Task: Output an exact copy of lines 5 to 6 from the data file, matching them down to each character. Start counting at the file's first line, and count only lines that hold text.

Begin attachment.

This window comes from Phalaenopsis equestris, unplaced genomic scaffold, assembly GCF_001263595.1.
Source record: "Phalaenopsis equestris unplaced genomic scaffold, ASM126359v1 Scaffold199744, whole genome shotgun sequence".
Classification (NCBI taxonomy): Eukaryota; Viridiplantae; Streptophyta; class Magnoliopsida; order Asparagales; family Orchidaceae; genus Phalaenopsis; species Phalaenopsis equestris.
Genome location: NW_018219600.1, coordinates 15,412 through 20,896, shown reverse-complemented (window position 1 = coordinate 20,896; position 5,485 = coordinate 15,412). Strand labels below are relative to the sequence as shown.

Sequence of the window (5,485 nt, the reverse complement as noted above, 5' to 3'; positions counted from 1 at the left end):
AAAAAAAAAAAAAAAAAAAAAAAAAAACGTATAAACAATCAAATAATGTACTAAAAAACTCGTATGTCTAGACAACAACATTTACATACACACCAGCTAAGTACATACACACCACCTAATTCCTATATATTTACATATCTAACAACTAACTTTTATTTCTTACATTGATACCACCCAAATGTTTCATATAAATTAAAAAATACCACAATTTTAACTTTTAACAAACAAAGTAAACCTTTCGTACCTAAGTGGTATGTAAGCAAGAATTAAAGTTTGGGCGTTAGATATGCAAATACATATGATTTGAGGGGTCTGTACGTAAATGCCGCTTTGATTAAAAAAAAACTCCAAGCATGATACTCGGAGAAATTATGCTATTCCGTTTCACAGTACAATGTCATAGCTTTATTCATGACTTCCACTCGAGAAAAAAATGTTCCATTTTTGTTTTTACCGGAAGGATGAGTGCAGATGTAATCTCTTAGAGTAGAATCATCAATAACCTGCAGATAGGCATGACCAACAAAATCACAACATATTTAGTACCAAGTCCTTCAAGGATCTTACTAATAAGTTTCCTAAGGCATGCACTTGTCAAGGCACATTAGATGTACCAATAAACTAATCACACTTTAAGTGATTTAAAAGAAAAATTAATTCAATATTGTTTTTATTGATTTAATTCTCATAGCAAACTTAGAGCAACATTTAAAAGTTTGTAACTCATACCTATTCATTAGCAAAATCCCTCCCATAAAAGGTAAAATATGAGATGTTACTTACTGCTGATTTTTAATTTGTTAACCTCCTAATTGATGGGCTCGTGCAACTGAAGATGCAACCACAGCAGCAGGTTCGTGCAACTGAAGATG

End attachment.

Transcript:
Sequence of the window (5,485 nt, the reverse complement as noted above, 5' to 3'; positions counted from 1 at the left end):
AAAAAAAAAAAAAAAAAAAAAAAAAAACGTATAAACAATCAAATAATGTACTAAAAAACTCGTATGTCTAGACAACAACATTTACATACACACCAGCTAAGTACATACACACCACCTAATTCCTATATATTTACATATCTAACAACTAACTTTTATTTCTTACATTGATACCACCCAAATGTTTCATATAAATTAAAAAATACCACAATTTTAACTTTTAACAAACAAAGTAAACCTTTCGTACCTAAGTGGTATGTAAGCAAGAATTAAAGTTTGGGCGTTAGATATGCAAATACATATGATTTGAGGGGTCTGTACGTAAATGCCGCTTTGATTAAAAAAAAACTCCAAGCATGATACTCGGAGAAATTATGCTATTCCGTTTCACAGTACAATGTCATAGCTTTATTCATGACTTCCACTCGAGAAAAAAATGTTCCATTTTTGTTTTTACCGGAAGGATGAGTGCAGATGTAATCTCTTAGAGTAGAATCATCAATAACCTGCAGATAGGCATGACCAACAAAATCACAACATATTTAGTACCAAGTCCTTCAAGGATCTTACTAATAAGTTTCCTAAGGCATGCACTTGTCAAGGCACATTAGATGTACCAATAAACTAATCACACTTTAAGTGATTTAAAAGAAAAATTAATTCAATATTGTTTTTATTGATTTAATTCTCATAGCAAACTTAGAGCAACATTTAAAAGTTTGTAACTCATACCTATTCATTAGCAAAATCCCTCCCATAAAAGGTAAAATATGAGATGTTACTTACTGCTGATTTTTAATTTGTTAACCTCCTAATTGATGGGCTCGTGCAACTGAAGATGCAACCACAGCAGCAGGTTCGTGCAACTGAAGATG